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Eidia Moni Amin

Health Benefits of Cooking with Ghee

How do you make ghee, and what are the health benefits of cooking with it?

Long familiar to South Asian cuisine, ghee is an excellent alternative to traditional cooking oils on the market, especially for roasting and sautéing vegetables. Olive oil can have negative health impacts when cooked because of its low smoke point (it can still have a lot of health benefits when used correctly), and coconut oil can sometimes impart too strong a flavor on dishes. Instead, ghee adds a creamy flavor, rounding out dishes without overpowering them.

Plus, it contains vitamin E (an antioxidant) and Vitamin K (good for injury recovery), as well as being high in Vitamin A (which is essential for bone-building and immune system health). Ghee, despite being a derivative of butter, is also rich in compounds that are anticancer, antidiabetic, anticholesterolemic, and antimicrobial. As such, it is frequently used in Ayurveda to transport herbs into the deep tissues of the body (when consumed and when used topically).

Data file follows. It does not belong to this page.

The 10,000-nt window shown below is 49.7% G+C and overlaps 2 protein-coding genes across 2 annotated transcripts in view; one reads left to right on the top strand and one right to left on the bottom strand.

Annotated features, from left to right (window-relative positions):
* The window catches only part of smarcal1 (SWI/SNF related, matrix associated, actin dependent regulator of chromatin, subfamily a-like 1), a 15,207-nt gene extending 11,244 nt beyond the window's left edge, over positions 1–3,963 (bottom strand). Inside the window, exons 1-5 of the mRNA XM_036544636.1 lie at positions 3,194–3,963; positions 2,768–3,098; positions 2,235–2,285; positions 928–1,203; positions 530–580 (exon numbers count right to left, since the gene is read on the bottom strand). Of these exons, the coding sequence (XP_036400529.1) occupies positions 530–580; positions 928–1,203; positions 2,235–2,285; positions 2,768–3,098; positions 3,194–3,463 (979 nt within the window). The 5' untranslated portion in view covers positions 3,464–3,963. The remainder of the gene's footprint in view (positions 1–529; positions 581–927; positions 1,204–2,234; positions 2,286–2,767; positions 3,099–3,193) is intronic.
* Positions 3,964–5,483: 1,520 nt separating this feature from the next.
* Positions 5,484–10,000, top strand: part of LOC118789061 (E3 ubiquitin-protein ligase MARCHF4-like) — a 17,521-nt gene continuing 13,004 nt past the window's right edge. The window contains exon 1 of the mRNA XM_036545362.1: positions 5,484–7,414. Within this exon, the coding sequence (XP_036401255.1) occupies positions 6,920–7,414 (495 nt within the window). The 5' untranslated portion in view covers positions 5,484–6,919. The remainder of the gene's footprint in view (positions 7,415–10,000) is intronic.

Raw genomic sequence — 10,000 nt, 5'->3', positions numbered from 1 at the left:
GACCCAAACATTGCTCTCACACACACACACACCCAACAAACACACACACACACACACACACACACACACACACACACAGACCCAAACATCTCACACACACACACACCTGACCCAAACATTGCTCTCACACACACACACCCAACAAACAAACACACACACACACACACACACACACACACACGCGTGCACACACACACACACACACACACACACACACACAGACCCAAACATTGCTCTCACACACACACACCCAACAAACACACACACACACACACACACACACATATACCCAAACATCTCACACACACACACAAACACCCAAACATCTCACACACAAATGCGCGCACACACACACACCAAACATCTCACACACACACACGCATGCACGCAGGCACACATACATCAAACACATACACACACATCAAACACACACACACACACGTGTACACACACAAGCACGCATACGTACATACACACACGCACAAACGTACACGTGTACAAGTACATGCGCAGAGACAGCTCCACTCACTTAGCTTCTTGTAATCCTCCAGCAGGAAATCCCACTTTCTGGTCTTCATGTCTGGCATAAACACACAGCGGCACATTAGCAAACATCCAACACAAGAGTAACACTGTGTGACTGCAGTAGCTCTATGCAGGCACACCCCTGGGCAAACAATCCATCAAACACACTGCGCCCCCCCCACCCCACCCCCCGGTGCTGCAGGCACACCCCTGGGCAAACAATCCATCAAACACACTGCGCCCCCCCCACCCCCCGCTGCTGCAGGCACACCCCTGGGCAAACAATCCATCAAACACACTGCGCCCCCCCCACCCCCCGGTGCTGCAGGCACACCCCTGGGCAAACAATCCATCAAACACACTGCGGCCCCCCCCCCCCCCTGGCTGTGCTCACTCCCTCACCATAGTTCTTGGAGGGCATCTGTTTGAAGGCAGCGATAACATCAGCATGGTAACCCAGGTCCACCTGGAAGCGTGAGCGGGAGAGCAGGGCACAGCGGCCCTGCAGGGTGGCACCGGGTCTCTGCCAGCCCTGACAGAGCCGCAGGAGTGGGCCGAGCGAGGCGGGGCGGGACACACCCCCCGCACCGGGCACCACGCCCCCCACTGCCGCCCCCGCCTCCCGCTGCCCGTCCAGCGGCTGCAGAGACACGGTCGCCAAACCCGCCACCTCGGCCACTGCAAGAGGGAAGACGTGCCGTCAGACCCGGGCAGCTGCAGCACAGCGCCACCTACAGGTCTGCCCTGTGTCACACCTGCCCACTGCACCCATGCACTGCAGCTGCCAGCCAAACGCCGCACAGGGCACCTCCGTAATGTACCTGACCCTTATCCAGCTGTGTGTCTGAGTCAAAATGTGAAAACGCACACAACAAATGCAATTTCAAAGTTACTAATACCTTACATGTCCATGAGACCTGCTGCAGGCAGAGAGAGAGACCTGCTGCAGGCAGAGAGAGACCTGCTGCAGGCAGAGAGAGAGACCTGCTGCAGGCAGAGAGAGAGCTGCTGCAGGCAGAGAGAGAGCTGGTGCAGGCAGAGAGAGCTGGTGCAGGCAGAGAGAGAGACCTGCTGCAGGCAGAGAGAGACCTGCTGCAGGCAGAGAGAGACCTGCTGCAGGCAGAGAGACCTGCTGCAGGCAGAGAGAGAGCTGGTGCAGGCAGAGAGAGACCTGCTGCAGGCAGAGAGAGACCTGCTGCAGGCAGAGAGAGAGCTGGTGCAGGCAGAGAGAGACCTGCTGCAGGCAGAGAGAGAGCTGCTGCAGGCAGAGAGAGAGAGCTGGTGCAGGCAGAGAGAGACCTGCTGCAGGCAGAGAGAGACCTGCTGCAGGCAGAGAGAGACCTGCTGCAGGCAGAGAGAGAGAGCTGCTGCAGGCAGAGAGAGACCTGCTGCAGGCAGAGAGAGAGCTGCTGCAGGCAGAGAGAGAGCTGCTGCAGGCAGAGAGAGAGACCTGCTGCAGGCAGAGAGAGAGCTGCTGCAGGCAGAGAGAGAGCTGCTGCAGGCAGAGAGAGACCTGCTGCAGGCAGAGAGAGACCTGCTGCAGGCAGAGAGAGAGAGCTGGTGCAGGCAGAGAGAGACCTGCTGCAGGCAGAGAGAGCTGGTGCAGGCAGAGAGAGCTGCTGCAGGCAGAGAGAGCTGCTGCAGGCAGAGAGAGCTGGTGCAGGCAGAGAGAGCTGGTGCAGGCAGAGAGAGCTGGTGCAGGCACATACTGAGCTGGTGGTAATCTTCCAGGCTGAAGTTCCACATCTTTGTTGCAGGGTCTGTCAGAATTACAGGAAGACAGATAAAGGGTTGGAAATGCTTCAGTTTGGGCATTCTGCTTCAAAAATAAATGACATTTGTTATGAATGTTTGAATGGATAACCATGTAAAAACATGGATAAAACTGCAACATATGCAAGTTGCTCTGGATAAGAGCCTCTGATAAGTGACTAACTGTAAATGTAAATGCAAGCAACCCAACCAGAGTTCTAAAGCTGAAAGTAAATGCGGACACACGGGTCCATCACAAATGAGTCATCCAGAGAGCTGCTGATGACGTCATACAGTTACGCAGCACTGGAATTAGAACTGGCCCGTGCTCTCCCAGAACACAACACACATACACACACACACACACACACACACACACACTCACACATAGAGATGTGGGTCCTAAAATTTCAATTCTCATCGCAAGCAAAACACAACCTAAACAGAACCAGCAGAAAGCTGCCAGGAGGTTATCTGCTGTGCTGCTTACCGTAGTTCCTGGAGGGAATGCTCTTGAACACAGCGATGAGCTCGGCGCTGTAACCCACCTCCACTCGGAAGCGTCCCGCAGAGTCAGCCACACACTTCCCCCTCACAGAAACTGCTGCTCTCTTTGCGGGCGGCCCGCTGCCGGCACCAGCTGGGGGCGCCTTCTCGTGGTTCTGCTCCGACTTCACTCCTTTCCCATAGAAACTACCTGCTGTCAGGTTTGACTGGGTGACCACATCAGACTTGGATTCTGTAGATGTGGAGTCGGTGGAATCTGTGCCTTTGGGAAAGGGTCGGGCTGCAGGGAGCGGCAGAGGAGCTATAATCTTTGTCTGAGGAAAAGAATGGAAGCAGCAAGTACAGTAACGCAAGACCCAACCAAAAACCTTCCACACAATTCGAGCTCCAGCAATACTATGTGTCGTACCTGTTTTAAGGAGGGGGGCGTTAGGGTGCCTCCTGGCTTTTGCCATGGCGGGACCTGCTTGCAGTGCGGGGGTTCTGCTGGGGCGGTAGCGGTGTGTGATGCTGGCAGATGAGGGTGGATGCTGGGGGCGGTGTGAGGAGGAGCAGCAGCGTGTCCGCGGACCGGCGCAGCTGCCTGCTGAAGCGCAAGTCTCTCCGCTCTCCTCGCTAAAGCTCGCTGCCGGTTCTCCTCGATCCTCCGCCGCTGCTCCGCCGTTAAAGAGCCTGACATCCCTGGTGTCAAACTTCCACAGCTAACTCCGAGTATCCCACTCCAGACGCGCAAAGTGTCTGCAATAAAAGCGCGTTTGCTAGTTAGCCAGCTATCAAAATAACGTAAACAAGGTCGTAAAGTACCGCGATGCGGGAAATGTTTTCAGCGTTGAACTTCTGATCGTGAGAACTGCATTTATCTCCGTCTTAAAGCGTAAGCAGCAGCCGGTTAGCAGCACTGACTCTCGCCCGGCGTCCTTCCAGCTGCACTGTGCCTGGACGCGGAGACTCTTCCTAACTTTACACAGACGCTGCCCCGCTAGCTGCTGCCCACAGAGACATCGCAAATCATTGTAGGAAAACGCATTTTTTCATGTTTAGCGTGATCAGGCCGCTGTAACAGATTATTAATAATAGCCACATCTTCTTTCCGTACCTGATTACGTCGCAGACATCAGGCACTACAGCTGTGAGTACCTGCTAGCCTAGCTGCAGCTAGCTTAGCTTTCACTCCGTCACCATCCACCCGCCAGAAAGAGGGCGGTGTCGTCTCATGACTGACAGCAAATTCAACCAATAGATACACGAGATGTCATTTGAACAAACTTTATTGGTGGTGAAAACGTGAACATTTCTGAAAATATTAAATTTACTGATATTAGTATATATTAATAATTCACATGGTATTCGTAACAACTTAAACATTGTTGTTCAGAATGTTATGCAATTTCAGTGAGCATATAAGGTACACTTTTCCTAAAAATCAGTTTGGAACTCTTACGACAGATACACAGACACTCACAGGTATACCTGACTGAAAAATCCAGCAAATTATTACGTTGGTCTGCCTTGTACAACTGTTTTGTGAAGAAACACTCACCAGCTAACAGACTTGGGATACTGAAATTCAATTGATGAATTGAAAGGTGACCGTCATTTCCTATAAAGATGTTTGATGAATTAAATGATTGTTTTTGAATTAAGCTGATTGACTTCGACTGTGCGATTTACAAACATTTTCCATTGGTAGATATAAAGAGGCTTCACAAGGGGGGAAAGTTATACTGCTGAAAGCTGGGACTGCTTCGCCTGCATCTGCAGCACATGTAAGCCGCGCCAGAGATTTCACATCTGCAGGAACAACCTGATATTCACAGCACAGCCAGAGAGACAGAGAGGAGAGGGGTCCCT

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To prepare ghee according to the traditional Indian method, slowly simmer butter in a saucepan to coax out the water and milk solids. After about ten to fifteen minutes (around when it “foams” for the second time), what remains is ghee, which has a higher smoke point than butter and a rich, soft taste. After letting this cool for two or three minutes, pour the mixture through a fine mesh strainer and cheesecloth, and store in the fridge. This semi-soft cooking oil is great for baking and sautéing, and our favorite way to use it is to melt and pour it over simmering vegetables.

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